When we were going into this fiscal year, I had set kids and family programming, and building partnerships around them, as our key strategic imperative for the year. I felt that there was really strong strategic logic for focusing on this genre: there has been significant growth in the past few years, and a large part was due to the 2020 COVID lockdown. Families were seeking out smart, engaging screen free content, and because it has a very highly engaged audience. And so in looking at that space and using tools like Magellan AI and different reports out there in the market, I was tracking that advertising spend in this genre had grown significantly. I think at the end of last year and into 2022, it’ll reach $21 million, which is still tiny in comparison to the overall $200 billion digital spend, but it represented significant growth. We are now a dominant provider of those podcasts, and we produce four of the top rated kids and family podcasts right now on Apple.

And so basically that’s I don’t know how familiar are them, but the grand-daddy is Brains On; we have Smash Boom Best, which is a debate series; and Forever Ago, which is a history series. The podcasts that we produce in that genre are done through grants with the National Science Foundation, and also we do a lot of work with Kids Listen, which is a non-profit kids podcast advocacy group.

We’ve been studying that audience really closely with proprietary research, and we saw that 75% of listeners trust recommendations that come from kids and family podcasts, which far outperforms any other form of media or any other form of kids media. We saw that it was the leading way to reach millennial moms, which in my press job at Viacom was, you know, the target audience to be going after.

And also these podcasts become family, become part of a family routine in a way that other media just can’t. It becomes part of that car ride to school, or shuttling to after school activities, winding down before bedtime. We know that it’s a really powerful place for brands to connect with listeners, but at the same time, it’s a sacred place. And so we had to be really cautious about how we went about doing that.

JC: In terms of brand suitability, do kids and family shows have an opportunity there as well?

TDM: Absolutely. But I think not all kids and family shows or that that market is not created equal.

If you look at a lot of the other shows in that area, there’s some people who are maybe creating content that - well, maybe they’re just leveraging growth in that area. So, it’s safe for brands, but: are they creating content that kids and especially the parents listening trust? We know that almost 100% of the unique listening sessions include a parent in the room, after all.

So - I would say we’re providing content that is brand safe, or brand suitable, but it’s also of a significantly higher quality than a lot of other people in the field.

JC: In terms of the ad market overall, are you seeing a slowdown in that? And if so, what are you doing to mitigate that?

TDM: Yes, we are. But, at the same time, we’ve also had a year of tremendous growth.

I think two things are mitigating against the slowdown.

The first is the quality of the offering that we’ve built out for clients. Even in a year where if you’re a brand marketer or a CMO and you are cutting all your budgets and you’re really leaning in on on performance marketing and programmatic advertising, we still offer one of the best alternatives for augmenting that in a way that is going to drive significant impact for your brand. In the past year, the kids space has been down for a lot of people. But we did our first ever sponsorship for Brains On with Disney - a dream client to get, especially in a year that’s been challenging. Disney was releasing a new animated series on Disney Plus called Moon Girl and Moon Girl had a African-American lead character. They wanted to launch it during Black History Month. And the character in the show is a super genius who’s into science. And so with Brains On, we had a show that is aimed at kids, it’s all about science, and we’ve focused on diversity. And so we were able to build this Black History Month campaign where we created a bonus episode of the show called Do Scientists Have Superpowers? We cast all black female scientists. We had an African-American woman Joy Dolo, who’s our host of Forever Ago, to host that special episode. So we were able to create this purpose driven bonus content for an advertiser that they just couldn’t get anywhere else.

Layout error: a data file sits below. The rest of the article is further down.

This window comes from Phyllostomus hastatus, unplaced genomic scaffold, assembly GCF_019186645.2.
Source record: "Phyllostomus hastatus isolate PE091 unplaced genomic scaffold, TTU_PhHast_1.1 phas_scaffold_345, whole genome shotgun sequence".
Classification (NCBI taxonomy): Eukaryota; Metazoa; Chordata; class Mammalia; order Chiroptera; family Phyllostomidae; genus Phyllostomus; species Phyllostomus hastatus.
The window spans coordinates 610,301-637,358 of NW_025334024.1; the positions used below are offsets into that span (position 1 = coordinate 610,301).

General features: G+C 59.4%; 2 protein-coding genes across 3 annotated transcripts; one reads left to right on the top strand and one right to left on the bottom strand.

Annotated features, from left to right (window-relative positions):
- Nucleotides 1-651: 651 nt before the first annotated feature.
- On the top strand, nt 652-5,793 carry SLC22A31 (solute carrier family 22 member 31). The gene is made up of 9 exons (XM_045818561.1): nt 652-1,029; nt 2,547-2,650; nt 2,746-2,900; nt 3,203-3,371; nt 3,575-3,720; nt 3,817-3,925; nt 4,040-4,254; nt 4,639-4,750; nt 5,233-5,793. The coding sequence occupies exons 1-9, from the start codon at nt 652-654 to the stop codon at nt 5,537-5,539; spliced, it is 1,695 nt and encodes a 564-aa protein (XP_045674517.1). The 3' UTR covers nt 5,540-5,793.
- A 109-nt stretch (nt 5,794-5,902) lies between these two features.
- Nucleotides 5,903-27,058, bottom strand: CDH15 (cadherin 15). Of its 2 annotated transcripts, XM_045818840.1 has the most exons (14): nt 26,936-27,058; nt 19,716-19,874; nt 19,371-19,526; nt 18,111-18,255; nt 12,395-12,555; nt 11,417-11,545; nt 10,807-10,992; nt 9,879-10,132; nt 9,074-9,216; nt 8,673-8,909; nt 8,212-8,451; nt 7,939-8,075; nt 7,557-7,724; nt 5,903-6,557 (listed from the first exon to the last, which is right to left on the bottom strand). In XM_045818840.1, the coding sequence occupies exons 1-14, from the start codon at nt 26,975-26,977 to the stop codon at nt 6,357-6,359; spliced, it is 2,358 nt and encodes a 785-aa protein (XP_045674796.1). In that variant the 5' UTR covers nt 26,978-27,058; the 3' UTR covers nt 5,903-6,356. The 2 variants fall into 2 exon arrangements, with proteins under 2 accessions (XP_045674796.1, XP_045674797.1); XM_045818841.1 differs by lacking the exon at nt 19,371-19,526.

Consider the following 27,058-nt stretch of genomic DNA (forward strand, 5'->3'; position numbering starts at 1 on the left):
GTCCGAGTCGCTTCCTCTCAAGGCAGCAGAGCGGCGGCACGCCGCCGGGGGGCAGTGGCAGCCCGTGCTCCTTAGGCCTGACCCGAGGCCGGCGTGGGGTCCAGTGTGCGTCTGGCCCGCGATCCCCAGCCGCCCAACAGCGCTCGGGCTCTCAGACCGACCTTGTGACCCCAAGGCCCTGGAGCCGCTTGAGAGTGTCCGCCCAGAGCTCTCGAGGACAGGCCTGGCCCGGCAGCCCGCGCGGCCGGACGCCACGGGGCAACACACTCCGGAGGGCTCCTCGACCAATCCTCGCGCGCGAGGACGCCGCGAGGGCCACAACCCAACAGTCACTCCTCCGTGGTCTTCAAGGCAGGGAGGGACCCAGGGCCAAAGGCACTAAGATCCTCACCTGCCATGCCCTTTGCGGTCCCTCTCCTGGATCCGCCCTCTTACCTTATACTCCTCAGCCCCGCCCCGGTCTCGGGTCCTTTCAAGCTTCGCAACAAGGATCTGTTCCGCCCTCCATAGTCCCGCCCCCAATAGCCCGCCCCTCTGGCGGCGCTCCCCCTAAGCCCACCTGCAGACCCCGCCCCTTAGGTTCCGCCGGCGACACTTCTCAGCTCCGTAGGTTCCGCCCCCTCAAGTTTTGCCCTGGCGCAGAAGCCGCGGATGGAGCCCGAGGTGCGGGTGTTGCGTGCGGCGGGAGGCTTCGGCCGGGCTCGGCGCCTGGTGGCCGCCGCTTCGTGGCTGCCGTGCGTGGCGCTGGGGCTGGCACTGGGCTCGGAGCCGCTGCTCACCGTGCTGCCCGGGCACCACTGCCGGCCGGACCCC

Another show we have is Million Bazillion. That’s a show that’s all about financial literacy for kids. And that’s another area where we’ve seen a tremendous emphasis across the country. It doesn’t matter what political party you’re in, you want to make sure that your kids, you know, have financial literacy. And we were able to pair that with a company called Greenlight, which makes a debit card product for kids. They have renewed every season. And, we’ve added a video series, we’ve added a newsletter, and social media content. We’ve created new programming, and we have a really big announcement coming later this summer about how Greenlight is going to help bring Million Bazillion into entirely new storytelling spaces that will dramatically increase the public service impact of that series. That’s all a function of connecting that touch point between the creators, really quality content and clients.

In a down year we’re winning on quality - and I may be biased, but I think you really only get with public media companies in an era where brands are really concerned about brand suitability and purpose driven goals.

JC: Where’s the future headed for APM Studios?

TDM: The future is to learn from the success that our brand solutions teams had in the past few years and creating these brand partnerships that connect all those dots between creators, content and clients - and bringing that across the entire organization so that we can build this sustainable, resilient revenue stream that can support our organization’s ambitions to create the future of public media.

I truly believe that’s an important thing in the United States, where media has become such a divisive topic. For an organization like us to find a way to to create sustainable revenue in a way that satisfies all these stakeholders is a big achievement. And it’s definitely something that we take really seriously and look forward to building the future.